To Provoke and Offend

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This caught my attention a few weeks ago…

“My interests are still too dark, controversial and antisocial to be successful today. See, in the 80s and 90s transgression was hip. Being a provocateur was admired. Today with the closing of the human mind – because people from every sector of society think of themselves as vigilantes, and think of themselves as crusaders and jihadists and zealots and there’s so much more fanatics today then ever before – if ten per cent of our mail was hate mail in those days, I think at least fifty per cent of it would be hate mail today. With that kind of opposition and hostility and fear that it creates, it’s much harder to operate as a provocateur these days. And when I say provocateur, the provocation was strictly aesthetic. A lot of people read politics into everything today and there’s zero tolerance. There’s zero tolerance for innovation, there’s zero tolerance for experimentation, and zero tolerance for taking risks. It would be too unprofitable today, or even dangerous, to flirt with that sort of aesthetic anymore.”

Fred Berger, creator of the long defunct Propaganda Magazine, as said on Cemetery Confessions podcast.  

When I write a short story there are three ‘dream markets’ I submit to. These are publications I’ve wanted to be in since either the start of wanting to be a writer–think Cemetery Dance–or that have become a new benchmark, like Nightmare Magazine and Black Static. So, after collecting rejections, I move the piece along. It’s only the first rejection that ever made me question the quality of my writing. (Not to say there is no room for improvement as there Always Is. Always.)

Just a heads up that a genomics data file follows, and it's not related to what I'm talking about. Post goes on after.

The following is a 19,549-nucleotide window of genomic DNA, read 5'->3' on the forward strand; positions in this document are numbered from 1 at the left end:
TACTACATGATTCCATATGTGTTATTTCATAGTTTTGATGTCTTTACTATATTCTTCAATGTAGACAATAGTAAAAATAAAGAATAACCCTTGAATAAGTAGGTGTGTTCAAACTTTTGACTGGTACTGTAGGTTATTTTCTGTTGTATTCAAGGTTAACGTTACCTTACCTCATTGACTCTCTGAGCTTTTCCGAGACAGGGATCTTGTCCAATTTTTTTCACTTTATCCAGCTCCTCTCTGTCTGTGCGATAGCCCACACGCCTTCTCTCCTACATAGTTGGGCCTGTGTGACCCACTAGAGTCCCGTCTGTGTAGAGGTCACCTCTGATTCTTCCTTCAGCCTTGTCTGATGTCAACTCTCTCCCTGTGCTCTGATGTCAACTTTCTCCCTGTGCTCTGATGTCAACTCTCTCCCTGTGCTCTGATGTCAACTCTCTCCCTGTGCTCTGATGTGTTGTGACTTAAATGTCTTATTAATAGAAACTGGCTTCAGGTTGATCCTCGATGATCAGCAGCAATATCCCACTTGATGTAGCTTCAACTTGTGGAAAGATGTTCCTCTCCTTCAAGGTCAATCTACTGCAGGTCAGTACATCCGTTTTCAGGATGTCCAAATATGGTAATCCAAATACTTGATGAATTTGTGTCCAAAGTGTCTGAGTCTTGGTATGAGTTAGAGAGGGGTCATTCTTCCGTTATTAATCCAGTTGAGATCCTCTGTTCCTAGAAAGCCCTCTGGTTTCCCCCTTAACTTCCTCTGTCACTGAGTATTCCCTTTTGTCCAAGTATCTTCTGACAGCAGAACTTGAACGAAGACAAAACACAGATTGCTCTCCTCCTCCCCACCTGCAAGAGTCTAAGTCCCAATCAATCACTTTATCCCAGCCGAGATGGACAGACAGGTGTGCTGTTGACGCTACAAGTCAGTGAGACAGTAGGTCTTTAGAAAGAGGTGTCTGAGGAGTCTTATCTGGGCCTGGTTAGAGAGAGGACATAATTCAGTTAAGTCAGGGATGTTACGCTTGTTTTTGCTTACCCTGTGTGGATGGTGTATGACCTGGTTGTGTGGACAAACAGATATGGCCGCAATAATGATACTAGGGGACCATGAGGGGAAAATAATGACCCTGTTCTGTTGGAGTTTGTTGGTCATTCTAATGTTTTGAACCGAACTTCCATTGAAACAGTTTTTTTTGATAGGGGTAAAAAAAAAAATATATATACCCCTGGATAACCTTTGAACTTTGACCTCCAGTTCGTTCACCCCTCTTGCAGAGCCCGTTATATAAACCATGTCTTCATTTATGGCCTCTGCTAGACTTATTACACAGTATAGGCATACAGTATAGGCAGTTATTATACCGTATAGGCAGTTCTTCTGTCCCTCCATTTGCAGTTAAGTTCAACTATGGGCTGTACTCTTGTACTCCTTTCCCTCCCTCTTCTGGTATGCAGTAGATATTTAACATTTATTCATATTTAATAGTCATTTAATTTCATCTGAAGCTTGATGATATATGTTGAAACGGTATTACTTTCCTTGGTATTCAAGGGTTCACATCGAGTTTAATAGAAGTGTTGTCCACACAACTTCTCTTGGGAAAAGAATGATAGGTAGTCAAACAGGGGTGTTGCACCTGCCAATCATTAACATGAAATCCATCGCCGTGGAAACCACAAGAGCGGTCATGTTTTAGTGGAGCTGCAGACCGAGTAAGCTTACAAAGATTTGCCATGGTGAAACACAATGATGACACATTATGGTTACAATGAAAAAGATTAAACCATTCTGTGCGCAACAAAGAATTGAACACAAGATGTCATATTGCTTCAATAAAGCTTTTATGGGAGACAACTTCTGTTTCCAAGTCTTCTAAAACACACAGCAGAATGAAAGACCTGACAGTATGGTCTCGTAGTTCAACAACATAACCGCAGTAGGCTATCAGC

Every rejection since has me question if this is the right venue, and where their sense of morals lie. Perhaps this is not a wall that writers of vignette, romance and mystery have to scrabble over. The testing of limits. The dark query of how low will you go, what’s wrong and what is right, and can you handle the unhappy ending or the fact that there may be no end at all. Writing horror is running a gauntlet of torture in your mind only to present it to editors while you are still bloodied and bruised, panting with the sweat slick thrill of having just narrowly escaped your own creation only to be told it isn’t what they are looking for right now, but please send more. Please send more. But, more of what?

With that busted compass, it’s not a wonder the smaller publishing houses are a mixed match of quality and content. They aren’t as concerned with the status quo and what mythological audience they ought not offend. I worry that it isn’t my writing style at all, but the content. The offensiveness. The darkness. The unhappy ending. If it were my style, that’s fixable. Some other things just can’t be fixed.

And now, a snippet my most favourite rejection note ever, Amen.

“Some good descriptions and boldness to it, but no plot line; it’s a complete editing mess, just a rambling sex and gore fest; the tenses are all over the place. A bad BDSM trip with some sexual venting…”

– an unnamed editor, circa 2011